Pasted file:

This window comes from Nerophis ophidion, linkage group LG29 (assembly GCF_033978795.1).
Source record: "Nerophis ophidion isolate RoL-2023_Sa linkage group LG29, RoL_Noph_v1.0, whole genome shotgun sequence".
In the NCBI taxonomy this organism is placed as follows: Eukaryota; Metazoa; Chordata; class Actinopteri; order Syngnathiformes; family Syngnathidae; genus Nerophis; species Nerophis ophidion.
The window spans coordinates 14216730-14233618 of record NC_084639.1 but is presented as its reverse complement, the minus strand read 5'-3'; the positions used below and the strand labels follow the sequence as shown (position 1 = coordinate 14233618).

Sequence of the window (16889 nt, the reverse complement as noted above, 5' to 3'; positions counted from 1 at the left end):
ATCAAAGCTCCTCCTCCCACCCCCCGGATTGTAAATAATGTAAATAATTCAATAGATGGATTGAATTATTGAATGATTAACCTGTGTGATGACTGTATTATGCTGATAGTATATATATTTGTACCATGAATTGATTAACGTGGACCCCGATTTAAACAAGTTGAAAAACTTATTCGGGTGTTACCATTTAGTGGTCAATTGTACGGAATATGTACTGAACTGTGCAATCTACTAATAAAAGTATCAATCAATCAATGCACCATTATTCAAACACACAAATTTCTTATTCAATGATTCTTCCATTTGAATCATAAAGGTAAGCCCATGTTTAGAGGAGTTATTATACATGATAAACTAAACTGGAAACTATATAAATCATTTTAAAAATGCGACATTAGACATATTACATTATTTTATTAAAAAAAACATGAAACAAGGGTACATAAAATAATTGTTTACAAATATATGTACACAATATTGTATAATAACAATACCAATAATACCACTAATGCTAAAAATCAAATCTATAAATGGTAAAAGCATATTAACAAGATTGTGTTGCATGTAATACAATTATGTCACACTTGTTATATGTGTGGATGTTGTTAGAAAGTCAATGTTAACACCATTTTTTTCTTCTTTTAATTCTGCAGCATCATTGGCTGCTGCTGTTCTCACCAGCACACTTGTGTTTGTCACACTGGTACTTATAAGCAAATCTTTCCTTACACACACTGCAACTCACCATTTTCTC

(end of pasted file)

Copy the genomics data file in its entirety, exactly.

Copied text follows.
This window comes from Nerophis ophidion, linkage group LG29 (assembly GCF_033978795.1).
Source record: "Nerophis ophidion isolate RoL-2023_Sa linkage group LG29, RoL_Noph_v1.0, whole genome shotgun sequence".
In the NCBI taxonomy this organism is placed as follows: Eukaryota; Metazoa; Chordata; class Actinopteri; order Syngnathiformes; family Syngnathidae; genus Nerophis; species Nerophis ophidion.
The window spans coordinates 14216730-14233618 of record NC_084639.1 but is presented as its reverse complement, the minus strand read 5'-3'; the positions used below and the strand labels follow the sequence as shown (position 1 = coordinate 14233618).

Sequence of the window (16889 nt, the reverse complement as noted above, 5' to 3'; positions counted from 1 at the left end):
ATCAAAGCTCCTCCTCCCACCCCCCGGATTGTAAATAATGTAAATAATTCAATAGATGGATTGAATTATTGAATGATTAACCTGTGTGATGACTGTATTATGCTGATAGTATATATATTTGTACCATGAATTGATTAACGTGGACCCCGATTTAAACAAGTTGAAAAACTTATTCGGGTGTTACCATTTAGTGGTCAATTGTACGGAATATGTACTGAACTGTGCAATCTACTAATAAAAGTATCAATCAATCAATGCACCATTATTCAAACACACAAATTTCTTATTCAATGATTCTTCCATTTGAATCATAAAGGTAAGCCCATGTTTAGAGGAGTTATTATACATGATAAACTAAACTGGAAACTATATAAATCATTTTAAAAATGCGACATTAGACATATTACATTATTTTATTAAAAAAAACATGAAACAAGGGTACATAAAATAATTGTTTACAAATATATGTACACAATATTGTATAATAACAATACCAATAATACCACTAATGCTAAAAATCAAATCTATAAATGGTAAAAGCATATTAACAAGATTGTGTTGCATGTAATACAATTATGTCACACTTGTTATATGTGTGGATGTTGTTAGAAAGTCAATGTTAACACCATTTTTTTCTTCTTTTAATTCTGCAGCATCATTGGCTGCTGCTGTTCTCACCAGCACACTTGTGTTTGTCACACTGGTACTTATAAGCAAATCTTTCCTTACACACACTGCAACTCACCATTTTCTC